Young Jane Austen: Becoming a Writer Author: Lisa Pliscou
Illustrator: Massimo Mongiardo
Published: April 20, 2015 by Wyatt-MacKenzie Publishing
GoodReads Summary: What was Jane Austen like as a child? What were her formative influences and experiences, her challenges and obstacles, that together set her on the path toward becoming a writer?
Drawing upon a wide array of sources, including Austen’s own books and correspondence, Lisa Pliscou has created a “speculative biography” that, along with 20 charming black-and-white illustrations, offers a fascinating glimpse into the world of young Jane Austen. Also included is a richly detailed, annotated version of the narrative and an overview of Austen’s life, legacy, and the era in which she lived, as well as a timeline of her key childhood events.
Young Jane Austen is sure to intrigue anyone interested in Jane Austen, in writing and the creative process, and in the triumph of the artistic spirit.
Review: I enjoy the way this book is formatted. The first half (or so) tells the story of Jane Austen as she grows up—before she became a writer. It gives a strong historical background of the expectations (or lack of expectations) for women at the time. While much isn’t known about Jane’s early life, the author does an excellent job creatively interpreting events with what we do know. The next section is an annotated version that reveals the author’s decisions for the text, and the last portion discusses Jane Austen’s later life as a writer. Readers will be inspired to take on some of Austen’s novels after reading this book. The beautiful paper and illustrations of this book made me wish that more books were creatively printed. I felt as if I was reading a text from the time period of Austen’s life, which made me feel warm and fuzzy.
Please note: I tagged this book as historical nonfiction and narrative nonfiction because it bridges both genres. It is a creative nonfiction, and the later portions of the book are more informational. These kinds of books make genre-sorting seem a bit silly.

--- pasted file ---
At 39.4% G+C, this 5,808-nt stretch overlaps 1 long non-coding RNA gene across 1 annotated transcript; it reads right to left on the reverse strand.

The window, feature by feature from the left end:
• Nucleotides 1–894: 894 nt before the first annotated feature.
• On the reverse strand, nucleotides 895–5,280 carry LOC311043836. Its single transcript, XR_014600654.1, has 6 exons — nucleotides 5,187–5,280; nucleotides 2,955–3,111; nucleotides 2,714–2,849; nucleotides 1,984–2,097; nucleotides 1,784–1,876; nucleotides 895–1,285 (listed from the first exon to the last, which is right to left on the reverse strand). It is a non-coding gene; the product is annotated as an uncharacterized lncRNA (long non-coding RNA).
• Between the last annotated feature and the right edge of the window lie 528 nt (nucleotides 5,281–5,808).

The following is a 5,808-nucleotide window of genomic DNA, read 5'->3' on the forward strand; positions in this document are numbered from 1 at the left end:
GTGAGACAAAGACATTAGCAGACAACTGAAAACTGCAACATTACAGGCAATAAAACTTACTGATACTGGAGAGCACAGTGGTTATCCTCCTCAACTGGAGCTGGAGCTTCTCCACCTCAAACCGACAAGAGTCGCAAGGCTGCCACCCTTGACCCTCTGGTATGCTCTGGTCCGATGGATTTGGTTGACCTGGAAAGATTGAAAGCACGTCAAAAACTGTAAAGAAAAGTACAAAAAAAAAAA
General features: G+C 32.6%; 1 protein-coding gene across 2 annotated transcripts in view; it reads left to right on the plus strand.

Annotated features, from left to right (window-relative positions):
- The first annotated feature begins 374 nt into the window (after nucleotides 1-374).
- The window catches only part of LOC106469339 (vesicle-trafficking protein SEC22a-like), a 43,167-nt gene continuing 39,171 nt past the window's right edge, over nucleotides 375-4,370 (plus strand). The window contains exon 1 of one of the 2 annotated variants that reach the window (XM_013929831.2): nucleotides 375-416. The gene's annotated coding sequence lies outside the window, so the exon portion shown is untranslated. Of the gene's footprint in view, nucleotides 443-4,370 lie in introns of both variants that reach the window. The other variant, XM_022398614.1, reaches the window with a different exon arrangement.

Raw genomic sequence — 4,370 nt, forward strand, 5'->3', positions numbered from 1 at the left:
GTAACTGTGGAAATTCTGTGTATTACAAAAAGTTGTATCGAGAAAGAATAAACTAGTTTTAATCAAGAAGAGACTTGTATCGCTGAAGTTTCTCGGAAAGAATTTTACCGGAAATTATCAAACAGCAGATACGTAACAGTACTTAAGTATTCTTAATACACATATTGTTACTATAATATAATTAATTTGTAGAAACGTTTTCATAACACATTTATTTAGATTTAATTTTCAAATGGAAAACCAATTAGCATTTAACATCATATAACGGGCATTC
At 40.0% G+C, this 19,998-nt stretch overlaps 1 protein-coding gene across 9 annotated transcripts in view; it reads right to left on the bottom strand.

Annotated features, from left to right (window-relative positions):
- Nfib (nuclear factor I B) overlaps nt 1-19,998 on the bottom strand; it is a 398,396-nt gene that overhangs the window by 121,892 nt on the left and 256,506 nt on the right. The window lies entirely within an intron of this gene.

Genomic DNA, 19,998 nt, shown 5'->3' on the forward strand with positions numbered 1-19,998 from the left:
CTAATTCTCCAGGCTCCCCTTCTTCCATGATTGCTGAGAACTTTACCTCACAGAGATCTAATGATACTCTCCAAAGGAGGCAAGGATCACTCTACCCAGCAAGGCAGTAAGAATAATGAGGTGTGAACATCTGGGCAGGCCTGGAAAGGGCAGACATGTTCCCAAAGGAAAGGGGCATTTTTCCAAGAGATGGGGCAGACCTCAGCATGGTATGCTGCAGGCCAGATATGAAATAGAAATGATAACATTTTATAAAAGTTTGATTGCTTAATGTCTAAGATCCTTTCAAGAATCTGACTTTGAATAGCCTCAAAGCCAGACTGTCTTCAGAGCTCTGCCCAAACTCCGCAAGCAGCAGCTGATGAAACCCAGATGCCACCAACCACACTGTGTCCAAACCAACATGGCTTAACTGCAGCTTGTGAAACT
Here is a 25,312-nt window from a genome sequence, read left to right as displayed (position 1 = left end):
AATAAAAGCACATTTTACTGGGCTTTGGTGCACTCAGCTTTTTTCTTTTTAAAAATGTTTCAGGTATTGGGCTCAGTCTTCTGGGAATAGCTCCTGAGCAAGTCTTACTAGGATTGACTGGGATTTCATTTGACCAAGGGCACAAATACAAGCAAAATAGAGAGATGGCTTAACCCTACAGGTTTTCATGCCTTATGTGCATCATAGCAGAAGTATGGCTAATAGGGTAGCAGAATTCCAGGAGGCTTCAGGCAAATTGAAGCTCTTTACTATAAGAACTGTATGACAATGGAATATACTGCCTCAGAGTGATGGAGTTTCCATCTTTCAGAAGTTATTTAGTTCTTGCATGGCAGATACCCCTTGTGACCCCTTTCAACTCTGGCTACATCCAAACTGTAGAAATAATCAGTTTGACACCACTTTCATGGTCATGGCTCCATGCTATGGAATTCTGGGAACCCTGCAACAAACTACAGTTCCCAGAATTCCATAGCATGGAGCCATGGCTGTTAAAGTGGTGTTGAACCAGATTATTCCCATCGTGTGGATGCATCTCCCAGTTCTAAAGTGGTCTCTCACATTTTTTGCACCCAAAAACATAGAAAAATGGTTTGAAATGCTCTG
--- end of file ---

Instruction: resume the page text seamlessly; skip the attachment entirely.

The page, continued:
Teachers’ Tools for Navigation: This text begs for readers to conduct research. They could delve into Jane’s novels to connect her life details with her works. They might also research more about the time period or another favorite author’s early life. The annotated section is particularly interesting to me. I would love to have my students annotate a text looking for the author’s purpose.
Discussion Questions: How was your life different from Jane Austen’s life? How do the expectations for females impact Jane?; What adjectives would you use to describe Jane? Why?; How does the format of the book enhance your reading? Do you know any other books like this?
I couldn’t help but share how beautiful the inside of this book is. Image taken from: www.goodreads.com.
Author and Illustrator: Victoria Jamieson
Published March 10th, 2015 by Dial Books
Goodreads Summary: For most of her twelve years, Astrid has done everything with her best friend Nicole. But after Astrid falls in love with roller derby and signs up for derby camp, Nicole decides to go to dance camp instead. And so begins the most difficult summer of Astrid’s life as she struggles to keep up with the older girls at camp, hang on to the friend she feels slipping away, and cautiously embark on a new friendship. As the end of summer nears and her first roller derby bout (and junior high!) draws closer, Astrid realizes that maybe she is strong enough to handle the bout, a lost friendship, and middle school… in short, strong enough to be a roller girl.
In her graphic novel debut, real-life derby girl Victoria Jamieson has created an inspiring coming-of-age story about friendship, perseverence, and girl power!
My Review and Teachers’ Tools for Navigation: How did I not read this book the instant it came out?! First, it has eye-catching, colorful artwork which is my favorite in graphic novels. Yes, everyone is comparing it to Raina’s work, and I can see why, because they are both just so well done and fun to read. Second, it is such a girl power book. Not an over-the-top girl power book, but it is a book about being a girl and being awesome at it. Third, it has roller derby in it! I love that we get to learn about the sport with Astrid. Fourth, the book has an awesome mom! Even when Astrid is complaining about her, she is being awesome (like taking her to poetry readings and the art museum). Fifth, this book is also about friendships and the ebbs and flows that come with teenage friends. Finally, it is about putting your mind to something and doing it! Astrid works her butt off, and it pays off. I think Roller Girl is also a great jumping off point to talk about bullying, friendship, and working hard to meet a goal.
This book is going to be loved by fans of Raina Telgemeier, El Deafo, The Dumbest Idea Ever!, Astronaut Academy, and Cleopatra in Space. It is definitely going to make the rounds in my classroom library!